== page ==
Therefore, we conclude that the analysis of these stars indicates that the velocity law may be altered in some stars. Anticipating data from the next section (where we discuss the N  and He  abundances), we suggest that fast rotation is a probable cause for this alteration. Note, however, that the evidence is indirect and based on very few objects. Moreover, of three stars with known “f” signature at low Z (AzV 83 and NGC 346-001 in the SMC and GHV-62024 in IC 1613), two have been suggested to be seen pole-on. This is quite improbable, unless the f-phenomenon at low Z is favoured by this pole-on view. If that were the case, the enhanced polar wind would be responsible for the presence of the f characteristics. This possibility agrees well with the findings by Rivero-González et al. (2011), who found that the f-phenomenon is related to wind strength and might therefore decrease at low metallicity.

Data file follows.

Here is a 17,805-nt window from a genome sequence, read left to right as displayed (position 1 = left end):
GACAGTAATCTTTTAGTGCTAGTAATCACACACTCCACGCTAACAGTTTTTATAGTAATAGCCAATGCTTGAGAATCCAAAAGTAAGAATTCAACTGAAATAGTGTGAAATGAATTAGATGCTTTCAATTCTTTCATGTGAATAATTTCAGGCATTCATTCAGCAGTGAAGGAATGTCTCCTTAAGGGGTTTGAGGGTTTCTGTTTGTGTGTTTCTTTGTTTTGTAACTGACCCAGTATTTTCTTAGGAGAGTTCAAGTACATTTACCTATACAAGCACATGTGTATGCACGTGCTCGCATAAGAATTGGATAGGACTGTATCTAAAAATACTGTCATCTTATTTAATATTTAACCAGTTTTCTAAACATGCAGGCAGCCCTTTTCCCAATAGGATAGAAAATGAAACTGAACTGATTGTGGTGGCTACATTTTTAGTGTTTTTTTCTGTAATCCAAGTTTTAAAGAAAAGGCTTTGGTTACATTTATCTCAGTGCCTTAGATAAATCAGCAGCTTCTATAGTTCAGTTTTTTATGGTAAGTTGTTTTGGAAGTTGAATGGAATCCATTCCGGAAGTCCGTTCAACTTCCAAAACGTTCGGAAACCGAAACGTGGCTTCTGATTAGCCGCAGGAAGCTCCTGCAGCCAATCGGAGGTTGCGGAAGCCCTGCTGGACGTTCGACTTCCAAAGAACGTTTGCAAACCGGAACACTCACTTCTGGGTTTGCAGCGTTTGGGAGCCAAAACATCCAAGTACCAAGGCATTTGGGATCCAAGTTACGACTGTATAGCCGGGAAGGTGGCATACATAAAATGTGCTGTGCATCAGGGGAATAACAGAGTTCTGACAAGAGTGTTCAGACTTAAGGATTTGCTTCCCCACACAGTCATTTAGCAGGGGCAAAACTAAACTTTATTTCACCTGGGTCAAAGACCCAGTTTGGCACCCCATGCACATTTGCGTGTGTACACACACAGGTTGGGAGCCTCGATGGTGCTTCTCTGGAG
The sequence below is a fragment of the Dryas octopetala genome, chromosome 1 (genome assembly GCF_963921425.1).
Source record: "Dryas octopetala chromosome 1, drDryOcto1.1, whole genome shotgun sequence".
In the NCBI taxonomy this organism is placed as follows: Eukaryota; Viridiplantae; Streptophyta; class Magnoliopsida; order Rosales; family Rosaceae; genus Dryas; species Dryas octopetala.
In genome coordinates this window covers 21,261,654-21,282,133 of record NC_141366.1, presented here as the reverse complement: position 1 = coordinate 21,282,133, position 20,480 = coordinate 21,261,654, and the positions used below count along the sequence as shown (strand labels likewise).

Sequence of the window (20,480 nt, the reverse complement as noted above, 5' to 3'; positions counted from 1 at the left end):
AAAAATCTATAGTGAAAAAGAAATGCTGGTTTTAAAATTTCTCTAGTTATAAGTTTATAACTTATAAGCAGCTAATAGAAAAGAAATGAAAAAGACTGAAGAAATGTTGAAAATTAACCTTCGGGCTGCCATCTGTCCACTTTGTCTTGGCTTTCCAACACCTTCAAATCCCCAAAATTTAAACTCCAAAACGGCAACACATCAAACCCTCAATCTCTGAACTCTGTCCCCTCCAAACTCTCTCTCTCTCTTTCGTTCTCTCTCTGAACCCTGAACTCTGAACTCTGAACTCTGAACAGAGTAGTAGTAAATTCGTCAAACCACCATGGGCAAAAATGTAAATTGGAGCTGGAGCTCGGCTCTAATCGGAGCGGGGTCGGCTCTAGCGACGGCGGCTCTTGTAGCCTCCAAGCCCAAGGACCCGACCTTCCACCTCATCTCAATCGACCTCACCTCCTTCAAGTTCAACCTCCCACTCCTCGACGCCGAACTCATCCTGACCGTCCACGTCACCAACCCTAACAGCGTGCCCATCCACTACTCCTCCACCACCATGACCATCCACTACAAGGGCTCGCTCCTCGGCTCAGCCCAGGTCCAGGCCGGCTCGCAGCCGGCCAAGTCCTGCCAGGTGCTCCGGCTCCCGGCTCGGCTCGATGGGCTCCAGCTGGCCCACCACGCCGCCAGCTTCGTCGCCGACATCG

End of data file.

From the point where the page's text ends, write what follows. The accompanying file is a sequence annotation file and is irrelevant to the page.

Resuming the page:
Mokiem et al. (2007b) have analysed other fast rotators in the SMC, but they give no further clues because the authors could only derive upper limits that are above the mean WLR for the SMC. However, it is interesting to note that we do not find this situation in the Milky Way: the values derived by Mokiem et al. (2007b) and Repolust et al. (2004), whether actual values or upper limits, are close to or below the average WLR for the Milky Way and we are not aware of significantly high β values needed to fit the spectra of Galactic O stars, although they are found for the slower winds of B-supergiants (Kudritzki et al. 1999; Crowther et al. 2006; Markova & Puls 2008). We note that determining of β from optical spectra rapidly rotating stars seen edge-on is in most cases very difficult because of the lack of spectral features sensitive to this parameter.